The present 'Brand Letter of Intent' is another strong signal to the Australian wool industry and global wool supply chains, that mulesing must become a thing of the past. Brands who sign the letter do not want mulesed wool and they are either already certified mulesing-free or intend to be by 2030.
The letter directly calls on the Australian wool industry to enable that shift away from any type of mulesing. The growing anti-mulesing movement demonstrates the demand for non-mulesed wool exists and may increase in the coming years. In the interests of both the animals, and the Australian wool industry it’s time to make a plan to transition away from mulesing.
Marks & Spencer
The North Face
you look perfect
How to get involved as a brand?
Download the attached 'Brand Letter of Intent' and support the cause!
By signing it yourself (or the CEO/CSR Manager/Sustainability officer in your company) you are showing the Australian wool industry and your supply chain that:
- your company already sources certified non-mulesed wool or
- that your company intends to source only verified non-mulesed wool by 2030
Brand Letter of Intent
Click, download, sign!
If you want to be part of the progressive anti-mulesing movement send your signed letter to firstname.lastname@example.org and amplify the united voice against mulesing.
In case you have any questions regarding this initiative, please feel free to contact us.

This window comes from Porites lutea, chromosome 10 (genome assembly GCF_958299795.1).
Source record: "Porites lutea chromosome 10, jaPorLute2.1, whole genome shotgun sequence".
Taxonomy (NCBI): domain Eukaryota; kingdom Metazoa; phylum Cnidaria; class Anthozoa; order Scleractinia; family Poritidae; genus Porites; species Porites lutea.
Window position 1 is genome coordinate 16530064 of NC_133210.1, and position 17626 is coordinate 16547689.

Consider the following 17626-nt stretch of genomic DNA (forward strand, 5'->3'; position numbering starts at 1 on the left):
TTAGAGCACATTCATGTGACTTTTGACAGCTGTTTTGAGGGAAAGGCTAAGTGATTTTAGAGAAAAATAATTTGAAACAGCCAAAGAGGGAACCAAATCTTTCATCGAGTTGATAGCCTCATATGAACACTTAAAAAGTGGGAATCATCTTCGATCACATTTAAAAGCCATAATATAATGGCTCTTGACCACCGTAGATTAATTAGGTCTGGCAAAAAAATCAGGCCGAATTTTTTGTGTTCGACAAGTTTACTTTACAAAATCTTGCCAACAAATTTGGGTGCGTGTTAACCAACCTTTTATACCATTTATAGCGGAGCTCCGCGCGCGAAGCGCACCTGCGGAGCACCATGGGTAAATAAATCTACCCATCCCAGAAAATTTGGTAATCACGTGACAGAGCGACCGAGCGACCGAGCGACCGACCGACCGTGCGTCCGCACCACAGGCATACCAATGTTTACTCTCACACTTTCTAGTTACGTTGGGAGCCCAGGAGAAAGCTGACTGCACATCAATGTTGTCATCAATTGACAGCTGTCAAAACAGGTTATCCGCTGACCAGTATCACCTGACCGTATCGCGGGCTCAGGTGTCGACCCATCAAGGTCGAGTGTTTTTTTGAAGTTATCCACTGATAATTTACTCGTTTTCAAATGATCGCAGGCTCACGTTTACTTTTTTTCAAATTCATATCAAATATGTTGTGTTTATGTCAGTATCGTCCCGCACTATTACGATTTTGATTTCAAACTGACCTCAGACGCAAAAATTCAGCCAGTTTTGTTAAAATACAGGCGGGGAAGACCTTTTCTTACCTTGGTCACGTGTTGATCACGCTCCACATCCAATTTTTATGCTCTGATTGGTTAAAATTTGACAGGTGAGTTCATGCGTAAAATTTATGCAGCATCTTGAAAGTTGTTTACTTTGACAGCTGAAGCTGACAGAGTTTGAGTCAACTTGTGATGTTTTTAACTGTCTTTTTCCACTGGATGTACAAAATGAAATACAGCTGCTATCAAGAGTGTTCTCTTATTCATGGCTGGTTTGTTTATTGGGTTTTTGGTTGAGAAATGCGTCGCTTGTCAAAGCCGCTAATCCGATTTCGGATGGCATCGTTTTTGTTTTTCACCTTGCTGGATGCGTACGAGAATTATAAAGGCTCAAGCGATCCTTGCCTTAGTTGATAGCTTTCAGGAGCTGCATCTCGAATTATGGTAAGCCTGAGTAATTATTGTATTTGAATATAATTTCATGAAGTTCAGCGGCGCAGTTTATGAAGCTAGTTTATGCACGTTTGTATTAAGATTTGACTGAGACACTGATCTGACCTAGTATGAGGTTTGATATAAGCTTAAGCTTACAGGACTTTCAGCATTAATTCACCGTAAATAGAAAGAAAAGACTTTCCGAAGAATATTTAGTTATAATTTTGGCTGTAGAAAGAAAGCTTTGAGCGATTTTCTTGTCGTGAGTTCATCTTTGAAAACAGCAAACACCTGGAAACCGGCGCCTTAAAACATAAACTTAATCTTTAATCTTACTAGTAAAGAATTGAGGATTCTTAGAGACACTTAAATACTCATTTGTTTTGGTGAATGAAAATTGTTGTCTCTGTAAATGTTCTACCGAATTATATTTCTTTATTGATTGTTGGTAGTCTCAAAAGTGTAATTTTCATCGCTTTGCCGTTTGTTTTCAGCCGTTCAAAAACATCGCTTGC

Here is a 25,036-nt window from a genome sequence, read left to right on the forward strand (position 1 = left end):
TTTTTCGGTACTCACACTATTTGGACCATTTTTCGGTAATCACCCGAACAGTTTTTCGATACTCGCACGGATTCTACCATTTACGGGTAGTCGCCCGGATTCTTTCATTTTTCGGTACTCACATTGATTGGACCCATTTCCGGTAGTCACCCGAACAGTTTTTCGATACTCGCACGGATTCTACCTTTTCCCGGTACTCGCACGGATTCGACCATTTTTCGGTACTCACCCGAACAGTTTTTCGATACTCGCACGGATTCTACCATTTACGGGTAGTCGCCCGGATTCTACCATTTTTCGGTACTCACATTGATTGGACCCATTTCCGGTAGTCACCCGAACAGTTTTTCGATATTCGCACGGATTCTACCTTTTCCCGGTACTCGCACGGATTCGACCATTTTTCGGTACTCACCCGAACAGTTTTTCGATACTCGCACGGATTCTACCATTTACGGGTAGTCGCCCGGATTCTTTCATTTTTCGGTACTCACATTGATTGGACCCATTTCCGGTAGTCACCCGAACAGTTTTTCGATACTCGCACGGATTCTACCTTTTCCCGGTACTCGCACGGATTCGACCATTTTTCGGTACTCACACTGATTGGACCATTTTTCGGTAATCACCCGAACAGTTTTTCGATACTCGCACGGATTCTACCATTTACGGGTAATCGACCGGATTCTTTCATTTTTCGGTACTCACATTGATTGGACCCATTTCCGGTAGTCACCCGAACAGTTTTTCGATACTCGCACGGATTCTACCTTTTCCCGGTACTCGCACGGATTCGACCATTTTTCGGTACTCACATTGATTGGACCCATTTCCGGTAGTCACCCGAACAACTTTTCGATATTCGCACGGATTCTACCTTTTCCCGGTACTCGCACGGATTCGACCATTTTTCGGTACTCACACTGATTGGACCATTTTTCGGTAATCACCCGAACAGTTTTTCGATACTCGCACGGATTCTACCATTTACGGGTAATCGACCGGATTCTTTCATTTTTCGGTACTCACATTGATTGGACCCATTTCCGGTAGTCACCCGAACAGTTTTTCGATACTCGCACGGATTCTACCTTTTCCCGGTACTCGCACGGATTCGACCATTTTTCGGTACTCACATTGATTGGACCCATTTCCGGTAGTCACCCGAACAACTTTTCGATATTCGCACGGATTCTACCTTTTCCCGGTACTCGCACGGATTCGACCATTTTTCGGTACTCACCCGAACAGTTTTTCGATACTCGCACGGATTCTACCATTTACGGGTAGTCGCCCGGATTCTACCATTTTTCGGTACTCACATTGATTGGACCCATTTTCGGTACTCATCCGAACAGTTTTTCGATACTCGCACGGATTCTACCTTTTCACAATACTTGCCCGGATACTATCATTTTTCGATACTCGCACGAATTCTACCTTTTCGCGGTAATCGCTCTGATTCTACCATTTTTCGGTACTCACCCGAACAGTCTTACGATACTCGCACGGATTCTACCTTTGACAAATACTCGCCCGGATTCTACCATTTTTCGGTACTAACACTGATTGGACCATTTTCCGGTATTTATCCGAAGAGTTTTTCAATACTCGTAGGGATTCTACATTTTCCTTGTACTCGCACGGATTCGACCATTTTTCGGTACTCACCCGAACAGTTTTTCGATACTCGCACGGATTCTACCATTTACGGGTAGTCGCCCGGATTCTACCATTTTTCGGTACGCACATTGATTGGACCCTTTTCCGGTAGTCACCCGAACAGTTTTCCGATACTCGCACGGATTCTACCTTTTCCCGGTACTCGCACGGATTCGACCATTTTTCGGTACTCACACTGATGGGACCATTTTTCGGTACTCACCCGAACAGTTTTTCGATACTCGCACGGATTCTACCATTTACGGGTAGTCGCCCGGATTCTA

What brands have to say
“ARMEDANGELS has zero tolerance for mulesing and we only use certified (GOTS + RWS) mulesing-free organic virgin wool in our products and mainly source it from Argentina. The way we work with animals and prioritise their well-being says everything about their ethical importance to us and we strongly believe that joint efforts are the only way to really push for change.”
Manar Samaki, Supply Chain Director at ARMEDANGELS
“Icebreaker was founded on ensuring respect for our fibre all the way through the value chain, from sheep to shirt. We were one of the first brands to exclusively use wool from non-mulesed sheep. It’s important to the consumer, but even more importantly it’s important for the animal. Consumers are more conscious than ever and we feel it is our responsibility to drive awareness and demand for ethically-sourced product.”
Meredith Dawson Lawry, Global Materials & Sustainability Manager at Icebreaker (New Zealand)
“As a responsible retailer animal welfare is important to us and the use of Mulesing has for many years been highlighted as a particularly traumatic procedure. We cannot condone the use of Mulesing, especially when there are other methods of controlling fly infestations, and are therefore happy to sign this letter showing our support in the phasing out of this procedure”
Paul Smith, Head of Sourcing & Product Technology at MISSGUIDED (UK)
“When the issue of mulesing became known about six years ago, we reacted very quickly and contractually banned this practice and excluded Australia as a country of origin. We then joined forces with other stakeholders to establish a standard that could ensure animal welfare throughout the entire supply chain. Today we source the often-affected merino wool only certified to the Responsible Wool Standard, which excludes mulesing. In the future, we want to offer all wool types only as sustainable and certified quality.”
Nanda Bergstein, Director Corporate Responsibility at Tchibo GmbH (Germany)
“Mulesing is outdated and unnecessary. We appreciate the high value of ethically sourced wool and are committed to being part of positive change.”
Adrian Huber, Head of Corporate Responsibility at MAMMUT (Switzerland)